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1 March 2011

What's on your mind?

By Andrew Clifford

What do you do when there are thoughts that keep floating around in your head, and you can not make sense of them or make them go away?

Six years ago, I was faced with exactly that situation. I had recently left a job in the IT department of a large retailer. Although they were by no means the worst offenders, I was tormented by the huge waste I saw in IT. My response was to start writing this newsletter, to help me explore and make sense of those thoughts.

I was not particularly concerned about how efficiently we supply IT, but rather demand-side inefficiencies, or the tendency to want more IT than we need.

This inappropriate demand comes in many forms. Politically-motivated projects, the must-have new enterprise systems that are just too complicated and different for the organisation to accept, are a large source of waste. The career aspirations of both technologists and managers drive unnecessary and inefficient IT solutions. Because we do not rationalise and decommission IT aggressively enough, we have much larger volumes of IT to maintain and operate than we strictly need.

In this newsletter I have explored how our perception of IT is at the root of many inefficiencies. A more down-to-earth perception of IT would help us understand IT more clearly and cut through some of the excessive demand. I have been exploring a strict definition that IT is only a tool for storing, transforming and moving information, and whether we should consider IT as a set of independent systems, rather than a complex of layered technologies and processes.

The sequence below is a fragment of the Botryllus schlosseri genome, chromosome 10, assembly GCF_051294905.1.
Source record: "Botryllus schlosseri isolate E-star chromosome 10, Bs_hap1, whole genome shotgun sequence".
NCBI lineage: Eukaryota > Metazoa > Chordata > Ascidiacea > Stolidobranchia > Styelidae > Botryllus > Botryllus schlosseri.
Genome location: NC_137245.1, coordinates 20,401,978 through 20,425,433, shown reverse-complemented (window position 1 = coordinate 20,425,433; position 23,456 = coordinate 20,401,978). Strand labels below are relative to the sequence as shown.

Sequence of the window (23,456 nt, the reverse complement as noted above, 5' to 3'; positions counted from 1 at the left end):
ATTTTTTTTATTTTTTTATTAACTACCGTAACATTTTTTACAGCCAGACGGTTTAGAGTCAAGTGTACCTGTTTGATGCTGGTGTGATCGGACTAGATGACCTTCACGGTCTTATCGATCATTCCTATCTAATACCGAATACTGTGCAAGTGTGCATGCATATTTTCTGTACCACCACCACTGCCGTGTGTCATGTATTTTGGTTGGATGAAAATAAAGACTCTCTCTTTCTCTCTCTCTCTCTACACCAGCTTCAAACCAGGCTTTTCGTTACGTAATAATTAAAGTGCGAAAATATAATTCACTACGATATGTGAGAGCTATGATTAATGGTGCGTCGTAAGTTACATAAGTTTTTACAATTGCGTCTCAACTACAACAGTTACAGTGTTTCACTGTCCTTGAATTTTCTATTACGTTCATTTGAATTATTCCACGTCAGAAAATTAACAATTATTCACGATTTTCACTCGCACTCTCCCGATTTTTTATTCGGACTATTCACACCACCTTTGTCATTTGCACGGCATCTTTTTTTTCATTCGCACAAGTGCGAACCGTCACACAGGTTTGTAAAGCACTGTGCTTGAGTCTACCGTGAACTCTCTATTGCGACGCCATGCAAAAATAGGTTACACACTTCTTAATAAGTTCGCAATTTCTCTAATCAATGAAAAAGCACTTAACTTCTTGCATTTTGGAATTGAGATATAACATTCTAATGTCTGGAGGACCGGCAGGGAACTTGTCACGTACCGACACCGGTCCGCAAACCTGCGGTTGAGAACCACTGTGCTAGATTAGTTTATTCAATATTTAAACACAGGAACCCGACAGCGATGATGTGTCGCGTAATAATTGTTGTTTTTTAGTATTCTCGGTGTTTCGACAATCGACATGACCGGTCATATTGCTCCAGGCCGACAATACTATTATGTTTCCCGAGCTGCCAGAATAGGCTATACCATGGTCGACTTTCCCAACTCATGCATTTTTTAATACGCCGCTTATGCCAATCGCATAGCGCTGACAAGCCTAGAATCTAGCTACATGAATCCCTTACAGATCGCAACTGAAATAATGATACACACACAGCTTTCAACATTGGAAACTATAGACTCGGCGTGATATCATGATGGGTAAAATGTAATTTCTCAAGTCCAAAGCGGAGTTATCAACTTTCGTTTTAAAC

Exploring these ideas has achieved their primary objective. My torments have gone. I now feel I have got to grips with the problems I saw, and have at least some ideas on solutions. But more importantly, I have come to accept that many solutions to waste fall into the "nice idea, wrong species" category. Because of the people we are, we are bound to misunderstand something as radical as IT and misuse it for all sorts of political and career ends. The economic situation has now changed, and most organisations have reigned in their worst IT excesses. And my experience of working as a consultant has taught me to sell what people want to buy, which is usually justification for more IT activity, rather than naively assume that everyone wants to save money.

Although my original torments have gone, new thoughts float around my head now. I now wonder whether there are technological solutions which would sidestep the current demand-side inefficiencies, and move us to a much more efficient and valuable exploitation of IT.

My current view is that there may well be new types of solution which are orders of magnitude more efficient. Although my thoughts are vague and speculative, I see hints of it in everything-as-a-service (removing infrastructure constraint), in the technologies that support the semantic web (removing data constraint), and even in role-playing computer games (combining individual and computer-based realities). I am not sure there is anything in it, but it is definitely something worth thinking about.

Next: Why are websites so hard?


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